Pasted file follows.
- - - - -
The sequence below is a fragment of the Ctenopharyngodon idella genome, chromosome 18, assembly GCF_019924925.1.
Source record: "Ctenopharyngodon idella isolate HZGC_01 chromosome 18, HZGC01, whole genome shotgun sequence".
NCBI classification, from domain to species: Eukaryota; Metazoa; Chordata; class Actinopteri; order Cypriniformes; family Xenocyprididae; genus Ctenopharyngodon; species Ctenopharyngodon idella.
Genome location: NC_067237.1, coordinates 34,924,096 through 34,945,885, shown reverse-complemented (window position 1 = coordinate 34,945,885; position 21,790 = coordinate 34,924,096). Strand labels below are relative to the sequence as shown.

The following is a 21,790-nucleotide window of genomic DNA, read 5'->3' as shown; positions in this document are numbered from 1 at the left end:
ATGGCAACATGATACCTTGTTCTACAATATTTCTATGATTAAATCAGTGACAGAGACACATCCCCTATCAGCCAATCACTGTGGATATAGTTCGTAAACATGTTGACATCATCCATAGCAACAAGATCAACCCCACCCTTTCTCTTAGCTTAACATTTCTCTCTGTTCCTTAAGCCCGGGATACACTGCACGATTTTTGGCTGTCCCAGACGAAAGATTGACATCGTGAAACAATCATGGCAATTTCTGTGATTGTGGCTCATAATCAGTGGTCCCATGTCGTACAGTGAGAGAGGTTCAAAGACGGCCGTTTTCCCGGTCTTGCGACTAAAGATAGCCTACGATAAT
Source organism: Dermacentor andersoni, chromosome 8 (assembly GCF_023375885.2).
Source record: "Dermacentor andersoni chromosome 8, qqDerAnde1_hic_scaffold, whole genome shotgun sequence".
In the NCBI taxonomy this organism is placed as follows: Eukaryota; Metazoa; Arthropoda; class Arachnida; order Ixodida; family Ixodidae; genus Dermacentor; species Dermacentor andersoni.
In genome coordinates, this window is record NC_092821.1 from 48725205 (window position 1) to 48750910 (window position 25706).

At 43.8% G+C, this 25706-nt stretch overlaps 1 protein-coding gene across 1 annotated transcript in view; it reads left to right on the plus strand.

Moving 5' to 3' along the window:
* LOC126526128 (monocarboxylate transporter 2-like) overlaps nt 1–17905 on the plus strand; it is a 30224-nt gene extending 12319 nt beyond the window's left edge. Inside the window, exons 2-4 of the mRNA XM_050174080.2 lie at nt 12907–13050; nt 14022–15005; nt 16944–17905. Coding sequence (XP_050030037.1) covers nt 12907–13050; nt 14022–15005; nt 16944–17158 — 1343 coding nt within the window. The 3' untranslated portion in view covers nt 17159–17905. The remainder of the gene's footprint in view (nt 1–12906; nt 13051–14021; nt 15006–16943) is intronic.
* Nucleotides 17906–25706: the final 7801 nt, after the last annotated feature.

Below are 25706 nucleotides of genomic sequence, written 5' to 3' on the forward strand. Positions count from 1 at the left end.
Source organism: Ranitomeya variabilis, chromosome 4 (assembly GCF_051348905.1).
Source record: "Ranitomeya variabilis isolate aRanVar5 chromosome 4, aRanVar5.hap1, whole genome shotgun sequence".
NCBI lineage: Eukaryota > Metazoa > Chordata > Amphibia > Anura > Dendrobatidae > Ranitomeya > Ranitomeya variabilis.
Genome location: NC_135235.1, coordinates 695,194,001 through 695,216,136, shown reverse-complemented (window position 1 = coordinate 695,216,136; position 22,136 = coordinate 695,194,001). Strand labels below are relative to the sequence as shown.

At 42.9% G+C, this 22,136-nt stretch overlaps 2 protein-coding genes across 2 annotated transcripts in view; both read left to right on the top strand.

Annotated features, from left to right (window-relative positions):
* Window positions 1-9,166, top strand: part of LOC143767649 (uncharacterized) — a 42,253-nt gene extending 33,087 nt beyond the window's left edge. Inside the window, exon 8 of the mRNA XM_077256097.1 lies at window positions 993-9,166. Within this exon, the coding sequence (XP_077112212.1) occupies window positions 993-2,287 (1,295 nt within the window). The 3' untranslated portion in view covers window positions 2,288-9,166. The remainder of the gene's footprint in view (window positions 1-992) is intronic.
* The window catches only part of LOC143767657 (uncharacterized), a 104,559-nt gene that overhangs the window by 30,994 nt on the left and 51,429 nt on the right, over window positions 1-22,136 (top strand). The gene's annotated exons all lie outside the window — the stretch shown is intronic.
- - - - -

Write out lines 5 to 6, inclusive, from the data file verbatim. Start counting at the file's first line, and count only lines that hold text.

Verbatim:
The following is a 21,790-nucleotide window of genomic DNA, read 5'->3' as shown; positions in this document are numbered from 1 at the left end:
ATGGCAACATGATACCTTGTTCTACAATATTTCTATGATTAAATCAGTGACAGAGACACATCCCCTATCAGCCAATCACTGTGGATATAGTTCGTAAACATGTTGACATCATCCATAGCAACAAGATCAACCCCACCCTTTCTCTTAGCTTAACATTTCTCTCTGTTCCTTAAGCCCGGGATACACTGCACGATTTTTGGCTGTCCCAGACGAAAGATTGACATCGTGAAACAATCATGGCAATTTCTGTGATTGTGGCTCATAATCAGTGGTCCCATGTCGTACAGTGAGAGAGGTTCAAAGACGGCCGTTTTCCCGGTCTTGCGACTAAAGATAGCCTACGATAAT